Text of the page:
The colour is worth commenting on – it had a nice yellowy tinge. The bouquet was fresh and floral (for me, jasmine and white flowers initially). The palate showed a crisp Bramley apple acidity with developing broader flavours of dessert apple. But this zips along on a very wine-like stream, by which I mean “vinous”, and also that with all these apple notes one couldn’t mistake it for one of Tim’s ciders. There’s a degree of the linearity you get with the cider but there’s rather more depth too.
I think this is a marvel of a wine and I’m hoping Tim will save me some on release. However, I know this will be in as short supply as all of Tim’s other micro-cuvées.
“Waiting for Tom” Weiss 2020, Rennersistas (Burgenland, Austria)
Still labelled “Rennersistas” rather than the “Renner und Sistas” which signified brother Georg coming on board (although that’s surely Georg pushing the tractor), this cuvée is perhaps the first icon Stefanie and Susanne made when they took over their father, Helmuth’s estate at Gols. “Tom” here refers to their habitually late famous mentor, though they don’t always like to reveal whether it was Tom Lubbe or Tom Shobbrook (quite convenient).
I suspect that this, in either its white or red form, was my first taste of a Renner wine. It remains a perennial purchase, and currently stands as a blend of 70% Weissburgunder (aka Pinot Blanc) with 30% Chardonnay, both varieties grown biodynamically on the vineyards towards the north end of the Neusiedlersee.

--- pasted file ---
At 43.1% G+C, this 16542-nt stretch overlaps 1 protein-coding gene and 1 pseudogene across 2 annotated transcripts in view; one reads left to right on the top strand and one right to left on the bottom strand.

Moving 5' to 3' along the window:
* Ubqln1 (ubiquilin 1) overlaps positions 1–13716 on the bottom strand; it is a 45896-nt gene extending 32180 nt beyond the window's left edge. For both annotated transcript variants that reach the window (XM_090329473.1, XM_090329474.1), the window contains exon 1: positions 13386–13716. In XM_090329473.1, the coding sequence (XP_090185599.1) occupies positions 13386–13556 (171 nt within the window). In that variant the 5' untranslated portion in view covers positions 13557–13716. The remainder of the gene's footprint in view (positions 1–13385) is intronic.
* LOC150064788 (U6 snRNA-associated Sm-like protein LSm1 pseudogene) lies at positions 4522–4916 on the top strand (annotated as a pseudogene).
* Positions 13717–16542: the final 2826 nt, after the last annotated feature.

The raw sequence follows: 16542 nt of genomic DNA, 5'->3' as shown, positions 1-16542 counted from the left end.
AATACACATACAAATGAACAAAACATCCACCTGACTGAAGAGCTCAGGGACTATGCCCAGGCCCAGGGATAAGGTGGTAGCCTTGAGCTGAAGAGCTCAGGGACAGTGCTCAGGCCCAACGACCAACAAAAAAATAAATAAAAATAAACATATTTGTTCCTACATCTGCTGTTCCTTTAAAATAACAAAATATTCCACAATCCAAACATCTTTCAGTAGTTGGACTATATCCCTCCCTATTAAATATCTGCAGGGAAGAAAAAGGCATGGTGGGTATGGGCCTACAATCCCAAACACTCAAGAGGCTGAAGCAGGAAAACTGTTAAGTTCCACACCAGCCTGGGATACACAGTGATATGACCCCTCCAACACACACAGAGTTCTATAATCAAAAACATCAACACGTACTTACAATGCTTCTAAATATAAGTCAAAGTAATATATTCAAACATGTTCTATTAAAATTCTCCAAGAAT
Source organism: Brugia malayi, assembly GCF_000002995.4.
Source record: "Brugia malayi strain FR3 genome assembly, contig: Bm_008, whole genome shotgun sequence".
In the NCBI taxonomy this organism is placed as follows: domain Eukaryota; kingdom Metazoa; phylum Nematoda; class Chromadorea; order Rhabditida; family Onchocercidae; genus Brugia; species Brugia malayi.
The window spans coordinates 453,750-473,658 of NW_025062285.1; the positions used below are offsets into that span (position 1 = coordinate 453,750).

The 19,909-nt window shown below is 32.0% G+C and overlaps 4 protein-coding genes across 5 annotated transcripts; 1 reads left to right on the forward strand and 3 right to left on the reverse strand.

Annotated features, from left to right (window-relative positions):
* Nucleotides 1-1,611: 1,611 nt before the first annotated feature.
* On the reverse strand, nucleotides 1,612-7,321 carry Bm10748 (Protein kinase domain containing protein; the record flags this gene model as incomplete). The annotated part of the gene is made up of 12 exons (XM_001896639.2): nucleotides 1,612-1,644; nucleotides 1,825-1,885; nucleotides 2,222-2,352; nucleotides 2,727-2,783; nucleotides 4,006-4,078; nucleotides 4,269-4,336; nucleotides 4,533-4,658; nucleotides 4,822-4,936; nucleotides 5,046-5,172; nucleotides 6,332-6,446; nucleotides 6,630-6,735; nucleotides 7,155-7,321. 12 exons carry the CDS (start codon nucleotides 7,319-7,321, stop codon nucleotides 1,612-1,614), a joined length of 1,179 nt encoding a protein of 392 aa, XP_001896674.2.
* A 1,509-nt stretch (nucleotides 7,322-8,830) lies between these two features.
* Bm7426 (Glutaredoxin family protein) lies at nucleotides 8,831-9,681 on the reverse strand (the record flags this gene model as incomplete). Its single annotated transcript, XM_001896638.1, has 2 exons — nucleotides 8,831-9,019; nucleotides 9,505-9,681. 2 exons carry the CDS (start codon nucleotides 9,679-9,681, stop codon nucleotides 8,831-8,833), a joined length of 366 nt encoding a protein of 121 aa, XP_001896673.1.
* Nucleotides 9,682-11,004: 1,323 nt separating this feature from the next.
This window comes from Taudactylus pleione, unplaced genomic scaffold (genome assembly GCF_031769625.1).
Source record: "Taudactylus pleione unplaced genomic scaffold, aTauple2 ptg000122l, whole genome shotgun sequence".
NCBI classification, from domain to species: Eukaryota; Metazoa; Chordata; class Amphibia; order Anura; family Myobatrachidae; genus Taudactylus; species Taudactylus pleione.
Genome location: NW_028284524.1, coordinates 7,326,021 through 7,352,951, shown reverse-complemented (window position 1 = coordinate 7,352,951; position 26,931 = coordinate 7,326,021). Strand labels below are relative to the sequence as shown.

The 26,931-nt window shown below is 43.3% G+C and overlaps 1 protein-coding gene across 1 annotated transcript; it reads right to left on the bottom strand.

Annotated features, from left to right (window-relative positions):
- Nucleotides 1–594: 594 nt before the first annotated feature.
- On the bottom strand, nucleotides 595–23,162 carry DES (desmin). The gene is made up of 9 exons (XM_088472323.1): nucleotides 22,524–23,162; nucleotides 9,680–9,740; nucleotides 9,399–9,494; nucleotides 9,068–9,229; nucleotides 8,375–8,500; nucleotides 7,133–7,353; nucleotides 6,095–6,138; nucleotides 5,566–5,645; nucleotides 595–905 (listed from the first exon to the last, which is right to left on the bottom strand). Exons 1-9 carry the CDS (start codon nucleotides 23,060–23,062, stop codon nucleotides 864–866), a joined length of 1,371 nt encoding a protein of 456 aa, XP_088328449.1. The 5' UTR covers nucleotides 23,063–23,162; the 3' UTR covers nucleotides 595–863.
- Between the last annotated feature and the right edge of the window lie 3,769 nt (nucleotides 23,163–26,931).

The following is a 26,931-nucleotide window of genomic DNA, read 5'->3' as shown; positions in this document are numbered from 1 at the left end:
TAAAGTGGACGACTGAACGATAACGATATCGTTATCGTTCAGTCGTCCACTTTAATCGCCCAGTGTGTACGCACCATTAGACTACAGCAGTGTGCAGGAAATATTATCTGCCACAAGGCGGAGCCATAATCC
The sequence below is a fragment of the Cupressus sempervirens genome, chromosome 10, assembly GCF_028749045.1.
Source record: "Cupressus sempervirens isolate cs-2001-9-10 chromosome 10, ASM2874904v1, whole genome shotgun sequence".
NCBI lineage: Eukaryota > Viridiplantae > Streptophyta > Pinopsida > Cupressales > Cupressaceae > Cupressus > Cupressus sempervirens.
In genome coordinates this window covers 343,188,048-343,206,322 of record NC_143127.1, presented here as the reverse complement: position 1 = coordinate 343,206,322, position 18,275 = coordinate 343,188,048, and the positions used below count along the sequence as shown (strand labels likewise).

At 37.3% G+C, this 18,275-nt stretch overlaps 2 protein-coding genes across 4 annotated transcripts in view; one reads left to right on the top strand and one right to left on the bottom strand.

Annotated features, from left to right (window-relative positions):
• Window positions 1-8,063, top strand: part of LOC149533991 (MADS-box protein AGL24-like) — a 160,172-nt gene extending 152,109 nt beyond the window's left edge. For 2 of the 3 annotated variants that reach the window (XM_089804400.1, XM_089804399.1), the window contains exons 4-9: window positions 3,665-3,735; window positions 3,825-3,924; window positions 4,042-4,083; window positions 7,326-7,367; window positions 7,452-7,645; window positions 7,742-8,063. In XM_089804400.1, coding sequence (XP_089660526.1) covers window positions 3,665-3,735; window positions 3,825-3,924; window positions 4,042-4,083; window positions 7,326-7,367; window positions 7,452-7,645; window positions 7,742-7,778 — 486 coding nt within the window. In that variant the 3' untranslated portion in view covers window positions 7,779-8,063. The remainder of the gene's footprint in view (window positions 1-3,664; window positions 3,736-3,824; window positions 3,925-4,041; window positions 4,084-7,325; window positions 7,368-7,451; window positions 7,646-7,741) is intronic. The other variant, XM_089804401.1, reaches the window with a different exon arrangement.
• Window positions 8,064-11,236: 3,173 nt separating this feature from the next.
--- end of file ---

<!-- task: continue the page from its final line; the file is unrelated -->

The backbone of this wine is its purity and mineral salinity, a dry wine with a little flesh on the bone but no flab. It’s the kind of wine which begins all prim and proper but as it unfurls it shows just a hint of unruliness. I think this is the velvet quality of the Chardonnay which counters the texture, fruit overlapping a mineral edge.
Some wines show a developing complexity in the glass. Perhaps here the texture changes, but my enthusiasm for the “Tom Weiss” is always that purity. I am tempted to say it is so pure it’s saintly, but that’s just getting subjective, isn’t it. But it is undeniably gorgeous.
Destemmed fruit spent a week on skins and then eight months on lees in a mix of barrique and a Stockinger cask.
Quite widely available via importer Newcomer Wines, this bottle came from Littlewine but I recently bought some from Made From Grapes (Glasgow) too. Around £22.